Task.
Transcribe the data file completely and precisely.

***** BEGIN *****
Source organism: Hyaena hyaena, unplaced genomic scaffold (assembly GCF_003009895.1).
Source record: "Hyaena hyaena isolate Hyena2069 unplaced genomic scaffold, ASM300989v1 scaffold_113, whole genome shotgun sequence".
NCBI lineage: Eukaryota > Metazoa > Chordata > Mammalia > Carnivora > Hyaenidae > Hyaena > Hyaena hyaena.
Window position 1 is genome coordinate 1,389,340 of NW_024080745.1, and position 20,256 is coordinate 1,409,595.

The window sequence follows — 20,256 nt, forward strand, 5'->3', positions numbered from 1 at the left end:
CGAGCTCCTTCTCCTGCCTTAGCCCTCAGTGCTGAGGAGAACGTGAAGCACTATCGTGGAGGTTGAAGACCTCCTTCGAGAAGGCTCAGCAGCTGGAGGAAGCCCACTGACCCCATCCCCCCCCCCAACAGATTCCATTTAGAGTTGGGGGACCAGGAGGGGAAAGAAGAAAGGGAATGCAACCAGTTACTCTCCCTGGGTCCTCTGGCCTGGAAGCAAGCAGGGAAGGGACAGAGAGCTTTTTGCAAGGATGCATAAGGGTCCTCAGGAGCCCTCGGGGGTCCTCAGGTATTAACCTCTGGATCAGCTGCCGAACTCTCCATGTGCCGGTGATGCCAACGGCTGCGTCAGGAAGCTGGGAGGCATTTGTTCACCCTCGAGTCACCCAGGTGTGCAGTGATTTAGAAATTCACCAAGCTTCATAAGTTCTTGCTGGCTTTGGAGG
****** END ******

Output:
Source organism: Hyaena hyaena, unplaced genomic scaffold (assembly GCF_003009895.1).
Source record: "Hyaena hyaena isolate Hyena2069 unplaced genomic scaffold, ASM300989v1 scaffold_113, whole genome shotgun sequence".
NCBI lineage: Eukaryota > Metazoa > Chordata > Mammalia > Carnivora > Hyaenidae > Hyaena > Hyaena hyaena.
Window position 1 is genome coordinate 1,389,340 of NW_024080745.1, and position 20,256 is coordinate 1,409,595.

The window sequence follows — 20,256 nt, forward strand, 5'->3', positions numbered from 1 at the left end:
CGAGCTCCTTCTCCTGCCTTAGCCCTCAGTGCTGAGGAGAACGTGAAGCACTATCGTGGAGGTTGAAGACCTCCTTCGAGAAGGCTCAGCAGCTGGAGGAAGCCCACTGACCCCATCCCCCCCCCCAACAGATTCCATTTAGAGTTGGGGGACCAGGAGGGGAAAGAAGAAAGGGAATGCAACCAGTTACTCTCCCTGGGTCCTCTGGCCTGGAAGCAAGCAGGGAAGGGACAGAGAGCTTTTTGCAAGGATGCATAAGGGTCCTCAGGAGCCCTCGGGGGTCCTCAGGTATTAACCTCTGGATCAGCTGCCGAACTCTCCATGTGCCGGTGATGCCAACGGCTGCGTCAGGAAGCTGGGAGGCATTTGTTCACCCTCGAGTCACCCAGGTGTGCAGTGATTTAGAAATTCACCAAGCTTCATAAGTTCTTGCTGGCTTTGGAGG